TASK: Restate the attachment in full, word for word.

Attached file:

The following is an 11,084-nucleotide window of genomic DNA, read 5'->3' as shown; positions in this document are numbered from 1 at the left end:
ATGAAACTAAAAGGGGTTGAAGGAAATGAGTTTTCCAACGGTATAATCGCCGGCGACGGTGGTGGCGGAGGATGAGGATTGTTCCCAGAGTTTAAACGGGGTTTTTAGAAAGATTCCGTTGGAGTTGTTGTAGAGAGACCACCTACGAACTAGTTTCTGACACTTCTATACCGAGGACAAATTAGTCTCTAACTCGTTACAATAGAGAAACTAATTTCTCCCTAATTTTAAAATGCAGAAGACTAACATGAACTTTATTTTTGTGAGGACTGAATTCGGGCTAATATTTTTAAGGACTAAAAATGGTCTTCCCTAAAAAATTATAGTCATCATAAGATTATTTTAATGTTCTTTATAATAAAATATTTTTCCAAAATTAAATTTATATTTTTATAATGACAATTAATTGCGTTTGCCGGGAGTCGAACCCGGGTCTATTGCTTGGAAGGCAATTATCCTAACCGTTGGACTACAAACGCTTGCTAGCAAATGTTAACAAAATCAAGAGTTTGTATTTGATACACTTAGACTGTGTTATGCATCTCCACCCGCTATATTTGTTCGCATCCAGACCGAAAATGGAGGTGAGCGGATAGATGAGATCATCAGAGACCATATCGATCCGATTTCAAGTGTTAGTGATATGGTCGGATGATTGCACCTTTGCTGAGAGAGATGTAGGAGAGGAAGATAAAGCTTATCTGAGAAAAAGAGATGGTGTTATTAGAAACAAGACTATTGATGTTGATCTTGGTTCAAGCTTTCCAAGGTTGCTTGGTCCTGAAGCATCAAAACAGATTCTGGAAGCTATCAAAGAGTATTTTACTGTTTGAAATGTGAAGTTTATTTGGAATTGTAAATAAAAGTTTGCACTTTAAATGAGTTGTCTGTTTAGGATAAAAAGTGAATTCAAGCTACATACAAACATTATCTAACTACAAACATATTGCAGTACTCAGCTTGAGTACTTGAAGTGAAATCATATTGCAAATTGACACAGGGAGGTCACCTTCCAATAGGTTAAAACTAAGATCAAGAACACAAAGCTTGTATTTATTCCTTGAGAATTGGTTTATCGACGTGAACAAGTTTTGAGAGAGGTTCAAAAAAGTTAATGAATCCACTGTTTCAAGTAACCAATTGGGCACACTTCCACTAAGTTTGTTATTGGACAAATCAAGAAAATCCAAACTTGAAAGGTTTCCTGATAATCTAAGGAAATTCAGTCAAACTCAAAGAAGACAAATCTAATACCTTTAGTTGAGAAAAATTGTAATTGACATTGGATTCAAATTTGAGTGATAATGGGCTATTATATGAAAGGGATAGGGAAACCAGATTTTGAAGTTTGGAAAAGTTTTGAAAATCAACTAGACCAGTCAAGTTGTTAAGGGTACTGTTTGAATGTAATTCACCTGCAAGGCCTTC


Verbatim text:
The following is an 11,084-nucleotide window of genomic DNA, read 5'->3' as shown; positions in this document are numbered from 1 at the left end:
ATGAAACTAAAAGGGGTTGAAGGAAATGAGTTTTCCAACGGTATAATCGCCGGCGACGGTGGTGGCGGAGGATGAGGATTGTTCCCAGAGTTTAAACGGGGTTTTTAGAAAGATTCCGTTGGAGTTGTTGTAGAGAGACCACCTACGAACTAGTTTCTGACACTTCTATACCGAGGACAAATTAGTCTCTAACTCGTTACAATAGAGAAACTAATTTCTCCCTAATTTTAAAATGCAGAAGACTAACATGAACTTTATTTTTGTGAGGACTGAATTCGGGCTAATATTTTTAAGGACTAAAAATGGTCTTCCCTAAAAAATTATAGTCATCATAAGATTATTTTAATGTTCTTTATAATAAAATATTTTTCCAAAATTAAATTTATATTTTTATAATGACAATTAATTGCGTTTGCCGGGAGTCGAACCCGGGTCTATTGCTTGGAAGGCAATTATCCTAACCGTTGGACTACAAACGCTTGCTAGCAAATGTTAACAAAATCAAGAGTTTGTATTTGATACACTTAGACTGTGTTATGCATCTCCACCCGCTATATTTGTTCGCATCCAGACCGAAAATGGAGGTGAGCGGATAGATGAGATCATCAGAGACCATATCGATCCGATTTCAAGTGTTAGTGATATGGTCGGATGATTGCACCTTTGCTGAGAGAGATGTAGGAGAGGAAGATAAAGCTTATCTGAGAAAAAGAGATGGTGTTATTAGAAACAAGACTATTGATGTTGATCTTGGTTCAAGCTTTCCAAGGTTGCTTGGTCCTGAAGCATCAAAACAGATTCTGGAAGCTATCAAAGAGTATTTTACTGTTTGAAATGTGAAGTTTATTTGGAATTGTAAATAAAAGTTTGCACTTTAAATGAGTTGTCTGTTTAGGATAAAAAGTGAATTCAAGCTACATACAAACATTATCTAACTACAAACATATTGCAGTACTCAGCTTGAGTACTTGAAGTGAAATCATATTGCAAATTGACACAGGGAGGTCACCTTCCAATAGGTTAAAACTAAGATCAAGAACACAAAGCTTGTATTTATTCCTTGAGAATTGGTTTATCGACGTGAACAAGTTTTGAGAGAGGTTCAAAAAAGTTAATGAATCCACTGTTTCAAGTAACCAATTGGGCACACTTCCACTAAGTTTGTTATTGGACAAATCAAGAAAATCCAAACTTGAAAGGTTTCCTGATAATCTAAGGAAATTCAGTCAAACTCAAAGAAGACAAATCTAATACCTTTAGTTGAGAAAAATTGTAATTGACATTGGATTCAAATTTGAGTGATAATGGGCTATTATATGAAAGGGATAGGGAAACCAGATTTTGAAGTTTGGAAAAGTTTTGAAAATCAACTAGACCAGTCAAGTTGTTAAGGGTACTGTTTGAATGTAATTCACCTGCAAGGCCTTC